There was an obvious high dyslipidemia prevalence among Thai patients with diabetes (88.9%), which had remained largely unchanged compared with that reported in 2003 (80%) [10, 12]. In a similar report from China, dyslipidemia prevalence was 67.1% among Chinese T2DM patients [13]. Likewise, according to the United States National Health and Nutritional Examination Survey for 1999–2000, the prevalence of LDL-C > 100 mg/dL was 71% among males and 78.9% among females with diabetes, indicating that dyslipidemia control was inadequate based on the American Diabetes Association guidelines [14]. The reasons for high dyslipidemia prevalence in these patients can be explained in several ways.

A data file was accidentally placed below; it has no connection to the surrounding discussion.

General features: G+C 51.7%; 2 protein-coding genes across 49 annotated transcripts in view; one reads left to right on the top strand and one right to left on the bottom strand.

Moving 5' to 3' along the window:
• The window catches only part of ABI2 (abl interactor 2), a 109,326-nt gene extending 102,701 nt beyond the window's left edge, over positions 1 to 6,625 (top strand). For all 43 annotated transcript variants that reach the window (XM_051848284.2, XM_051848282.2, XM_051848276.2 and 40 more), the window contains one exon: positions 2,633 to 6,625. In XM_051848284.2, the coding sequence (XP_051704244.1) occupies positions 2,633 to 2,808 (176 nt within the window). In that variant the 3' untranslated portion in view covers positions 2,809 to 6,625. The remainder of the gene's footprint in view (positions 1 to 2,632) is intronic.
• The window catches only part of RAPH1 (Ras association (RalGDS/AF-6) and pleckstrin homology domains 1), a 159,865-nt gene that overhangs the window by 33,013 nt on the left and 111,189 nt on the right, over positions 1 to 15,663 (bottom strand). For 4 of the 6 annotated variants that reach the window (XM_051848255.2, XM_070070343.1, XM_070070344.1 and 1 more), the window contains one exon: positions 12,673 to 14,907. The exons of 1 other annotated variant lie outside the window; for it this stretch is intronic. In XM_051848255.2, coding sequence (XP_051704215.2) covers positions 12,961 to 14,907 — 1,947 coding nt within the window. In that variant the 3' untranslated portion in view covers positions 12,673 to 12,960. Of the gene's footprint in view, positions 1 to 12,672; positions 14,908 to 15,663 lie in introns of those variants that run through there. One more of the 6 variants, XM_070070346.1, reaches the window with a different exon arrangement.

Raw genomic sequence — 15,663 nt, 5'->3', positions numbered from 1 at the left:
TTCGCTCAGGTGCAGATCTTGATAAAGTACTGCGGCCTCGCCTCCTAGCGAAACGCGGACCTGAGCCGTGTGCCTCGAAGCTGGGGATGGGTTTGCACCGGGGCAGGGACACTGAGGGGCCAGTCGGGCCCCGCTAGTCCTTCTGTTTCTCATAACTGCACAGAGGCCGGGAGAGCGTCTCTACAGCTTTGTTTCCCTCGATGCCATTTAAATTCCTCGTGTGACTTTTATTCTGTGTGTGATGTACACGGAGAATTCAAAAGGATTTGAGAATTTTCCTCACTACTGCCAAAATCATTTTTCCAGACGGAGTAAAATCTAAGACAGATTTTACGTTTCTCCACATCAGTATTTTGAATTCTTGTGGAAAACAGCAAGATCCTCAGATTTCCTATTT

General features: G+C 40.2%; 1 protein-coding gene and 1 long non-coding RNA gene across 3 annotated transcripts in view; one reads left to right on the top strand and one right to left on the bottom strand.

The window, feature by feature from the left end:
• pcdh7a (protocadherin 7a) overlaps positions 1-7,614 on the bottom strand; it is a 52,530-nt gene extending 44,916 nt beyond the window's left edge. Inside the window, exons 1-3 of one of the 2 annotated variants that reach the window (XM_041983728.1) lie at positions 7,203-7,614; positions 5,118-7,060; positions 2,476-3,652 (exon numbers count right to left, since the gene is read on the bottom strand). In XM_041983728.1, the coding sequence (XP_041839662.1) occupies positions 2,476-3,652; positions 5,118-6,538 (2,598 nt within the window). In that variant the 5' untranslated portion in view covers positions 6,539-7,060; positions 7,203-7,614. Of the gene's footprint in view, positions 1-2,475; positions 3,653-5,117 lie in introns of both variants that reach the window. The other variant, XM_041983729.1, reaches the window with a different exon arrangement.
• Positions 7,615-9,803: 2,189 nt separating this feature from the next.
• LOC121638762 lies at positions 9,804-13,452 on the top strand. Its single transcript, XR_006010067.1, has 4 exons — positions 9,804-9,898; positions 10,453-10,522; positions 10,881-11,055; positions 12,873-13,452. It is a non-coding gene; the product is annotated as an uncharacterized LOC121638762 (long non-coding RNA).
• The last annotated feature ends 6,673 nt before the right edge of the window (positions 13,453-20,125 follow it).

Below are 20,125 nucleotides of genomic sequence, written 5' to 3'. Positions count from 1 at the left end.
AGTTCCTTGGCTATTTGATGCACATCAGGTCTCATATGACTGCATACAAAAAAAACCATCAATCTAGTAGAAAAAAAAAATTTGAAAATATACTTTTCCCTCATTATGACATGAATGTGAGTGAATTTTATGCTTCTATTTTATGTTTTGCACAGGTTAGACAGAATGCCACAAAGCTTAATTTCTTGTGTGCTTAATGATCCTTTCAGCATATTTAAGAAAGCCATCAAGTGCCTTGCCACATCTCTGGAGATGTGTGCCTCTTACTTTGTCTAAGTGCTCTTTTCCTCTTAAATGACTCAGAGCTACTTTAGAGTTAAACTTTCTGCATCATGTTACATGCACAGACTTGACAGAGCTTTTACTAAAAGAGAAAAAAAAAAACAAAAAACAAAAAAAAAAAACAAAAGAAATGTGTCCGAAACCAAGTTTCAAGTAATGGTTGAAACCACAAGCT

Healthcare system as well as appropriate patient education plays an important role in disease control. According to the Thai report in 2003, medications were not taken by 30% diabetic patients who fulfilled the criteria for receiving lipid-lowering medications, and only 40.1% of those who took their medications achieved the target LDL levels of < 100 mg/dL [11]. Furthermore, it is noteworthy that patients covered by government-supported health plan were less likely to receive lipid-lowering medications compared with those covered by private health plans. The impact of shifting toward a modern lifestyle should not be underestimated, with developing countries increasingly adopting Western-style diets that include high-calorie foods with increased carbohydrate, fat, and red meat content and low fiber content. These dietary changes correlate with a rapid growth in the prevalence of obesity, metabolic syndrome, and T2DM [15]. The Thai government, therefore, launched a plan named “Thailand Healthy Lifestyle Strategy 2011–2020 Plan” that aims to decrease the prevalence of and complications, disability, mortality, and cost of illness associated with major diseases, including diabetes, hypertension, ischemic heart disease, stroke, and cancer [16]. However, despite a good initiation process, this plan has not resulted in any significant changes in the prevalence of the abovementioned non-communicable diseases [17].